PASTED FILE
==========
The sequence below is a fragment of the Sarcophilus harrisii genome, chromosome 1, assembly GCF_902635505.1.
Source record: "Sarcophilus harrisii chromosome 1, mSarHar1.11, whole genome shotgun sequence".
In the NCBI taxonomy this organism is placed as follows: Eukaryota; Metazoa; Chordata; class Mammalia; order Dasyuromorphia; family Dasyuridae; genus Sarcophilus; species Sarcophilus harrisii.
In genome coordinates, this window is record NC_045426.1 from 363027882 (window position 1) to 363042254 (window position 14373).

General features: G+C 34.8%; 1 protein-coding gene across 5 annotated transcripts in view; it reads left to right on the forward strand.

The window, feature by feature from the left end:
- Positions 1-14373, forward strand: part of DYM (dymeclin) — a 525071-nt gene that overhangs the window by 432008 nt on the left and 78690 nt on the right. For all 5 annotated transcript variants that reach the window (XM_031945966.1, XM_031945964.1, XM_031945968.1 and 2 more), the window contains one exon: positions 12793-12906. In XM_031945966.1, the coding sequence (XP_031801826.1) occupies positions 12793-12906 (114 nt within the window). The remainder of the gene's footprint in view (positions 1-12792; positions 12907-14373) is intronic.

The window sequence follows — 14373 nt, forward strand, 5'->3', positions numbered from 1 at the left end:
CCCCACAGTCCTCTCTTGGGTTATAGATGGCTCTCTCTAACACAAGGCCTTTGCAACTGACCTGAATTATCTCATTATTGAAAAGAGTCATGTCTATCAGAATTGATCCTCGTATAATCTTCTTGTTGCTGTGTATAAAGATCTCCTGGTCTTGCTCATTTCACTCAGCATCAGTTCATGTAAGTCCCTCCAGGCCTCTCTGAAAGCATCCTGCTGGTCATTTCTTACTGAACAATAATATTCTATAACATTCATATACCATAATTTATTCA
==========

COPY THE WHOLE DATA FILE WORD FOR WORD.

The sequence below is a fragment of the Sarcophilus harrisii genome, chromosome 1, assembly GCF_902635505.1.
Source record: "Sarcophilus harrisii chromosome 1, mSarHar1.11, whole genome shotgun sequence".
In the NCBI taxonomy this organism is placed as follows: Eukaryota; Metazoa; Chordata; class Mammalia; order Dasyuromorphia; family Dasyuridae; genus Sarcophilus; species Sarcophilus harrisii.
In genome coordinates, this window is record NC_045426.1 from 363027882 (window position 1) to 363042254 (window position 14373).

General features: G+C 34.8%; 1 protein-coding gene across 5 annotated transcripts in view; it reads left to right on the forward strand.

The window, feature by feature from the left end:
- Positions 1-14373, forward strand: part of DYM (dymeclin) — a 525071-nt gene that overhangs the window by 432008 nt on the left and 78690 nt on the right. For all 5 annotated transcript variants that reach the window (XM_031945966.1, XM_031945964.1, XM_031945968.1 and 2 more), the window contains one exon: positions 12793-12906. In XM_031945966.1, the coding sequence (XP_031801826.1) occupies positions 12793-12906 (114 nt within the window). The remainder of the gene's footprint in view (positions 1-12792; positions 12907-14373) is intronic.

The window sequence follows — 14373 nt, forward strand, 5'->3', positions numbered from 1 at the left end:
CCCCACAGTCCTCTCTTGGGTTATAGATGGCTCTCTCTAACACAAGGCCTTTGCAACTGACCTGAATTATCTCATTATTGAAAAGAGTCATGTCTATCAGAATTGATCCTCGTATAATCTTCTTGTTGCTGTGTATAAAGATCTCCTGGTCTTGCTCATTTCACTCAGCATCAGTTCATGTAAGTCCCTCCAGGCCTCTCTGAAAGCATCCTGCTGGTCATTTCTTACTGAACAATAATATTCTATAACATTCATATACCATAATTTATTCA